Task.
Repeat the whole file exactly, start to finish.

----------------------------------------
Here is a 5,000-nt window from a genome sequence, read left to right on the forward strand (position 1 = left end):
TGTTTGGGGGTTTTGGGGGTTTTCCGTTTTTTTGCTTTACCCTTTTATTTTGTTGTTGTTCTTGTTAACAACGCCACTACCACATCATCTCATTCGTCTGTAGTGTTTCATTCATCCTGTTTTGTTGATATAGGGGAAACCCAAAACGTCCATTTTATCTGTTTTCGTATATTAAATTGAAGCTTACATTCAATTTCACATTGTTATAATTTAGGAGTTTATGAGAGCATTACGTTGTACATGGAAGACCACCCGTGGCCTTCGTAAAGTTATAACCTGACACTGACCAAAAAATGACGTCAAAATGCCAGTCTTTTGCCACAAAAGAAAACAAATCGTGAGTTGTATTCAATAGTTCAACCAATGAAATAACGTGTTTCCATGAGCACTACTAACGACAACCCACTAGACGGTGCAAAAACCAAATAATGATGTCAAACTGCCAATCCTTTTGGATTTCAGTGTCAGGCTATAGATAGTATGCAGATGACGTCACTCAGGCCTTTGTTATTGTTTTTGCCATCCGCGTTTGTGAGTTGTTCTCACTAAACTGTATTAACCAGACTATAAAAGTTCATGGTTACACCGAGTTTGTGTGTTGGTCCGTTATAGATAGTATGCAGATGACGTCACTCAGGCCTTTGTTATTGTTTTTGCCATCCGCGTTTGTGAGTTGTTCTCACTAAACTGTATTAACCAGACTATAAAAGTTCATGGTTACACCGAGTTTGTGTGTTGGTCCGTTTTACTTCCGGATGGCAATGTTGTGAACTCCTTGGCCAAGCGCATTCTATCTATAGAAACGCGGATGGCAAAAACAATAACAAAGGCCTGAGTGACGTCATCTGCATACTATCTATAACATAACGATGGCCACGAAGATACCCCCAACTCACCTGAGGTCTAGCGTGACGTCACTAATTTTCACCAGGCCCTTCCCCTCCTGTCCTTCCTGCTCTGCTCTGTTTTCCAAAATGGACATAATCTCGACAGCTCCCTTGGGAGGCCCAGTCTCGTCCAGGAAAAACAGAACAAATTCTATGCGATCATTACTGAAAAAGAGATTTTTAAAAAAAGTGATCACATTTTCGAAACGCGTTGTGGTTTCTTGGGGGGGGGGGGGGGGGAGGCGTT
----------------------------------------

Here is a 5,000-nt window from a genome sequence, read left to right on the forward strand (position 1 = left end):
TGTTTGGGGGTTTTGGGGGTTTTCCGTTTTTTTGCTTTACCCTTTTATTTTGTTGTTGTTCTTGTTAACAACGCCACTACCACATCATCTCATTCGTCTGTAGTGTTTCATTCATCCTGTTTTGTTGATATAGGGGAAACCCAAAACGTCCATTTTATCTGTTTTCGTATATTAAATTGAAGCTTACATTCAATTTCACATTGTTATAATTTAGGAGTTTATGAGAGCATTACGTTGTACATGGAAGACCACCCGTGGCCTTCGTAAAGTTATAACCTGACACTGACCAAAAAATGACGTCAAAATGCCAGTCTTTTGCCACAAAAGAAAACAAATCGTGAGTTGTATTCAATAGTTCAACCAATGAAATAACGTGTTTCCATGAGCACTACTAACGACAACCCACTAGACGGTGCAAAAACCAAATAATGATGTCAAACTGCCAATCCTTTTGGATTTCAGTGTCAGGCTATAGATAGTATGCAGATGACGTCACTCAGGCCTTTGTTATTGTTTTTGCCATCCGCGTTTGTGAGTTGTTCTCACTAAACTGTATTAACCAGACTATAAAAGTTCATGGTTACACCGAGTTTGTGTGTTGGTCCGTTATAGATAGTATGCAGATGACGTCACTCAGGCCTTTGTTATTGTTTTTGCCATCCGCGTTTGTGAGTTGTTCTCACTAAACTGTATTAACCAGACTATAAAAGTTCATGGTTACACCGAGTTTGTGTGTTGGTCCGTTTTACTTCCGGATGGCAATGTTGTGAACTCCTTGGCCAAGCGCATTCTATCTATAGAAACGCGGATGGCAAAAACAATAACAAAGGCCTGAGTGACGTCATCTGCATACTATCTATAACATAACGATGGCCACGAAGATACCCCCAACTCACCTGAGGTCTAGCGTGACGTCACTAATTTTCACCAGGCCCTTCCCCTCCTGTCCTTCCTGCTCTGCTCTGTTTTCCAAAATGGACATAATCTCGACAGCTCCCTTGGGAGGCCCAGTCTCGTCCAGGAAAAACAGAACAAATTCTATGCGATCATTACTGAAAAAGAGATTTTTAAAAAAAGTGATCACATTTTCGAAACGCGTTGTGGTTTCTTGGGGGGGGGGGGGGGGGAGGCGTT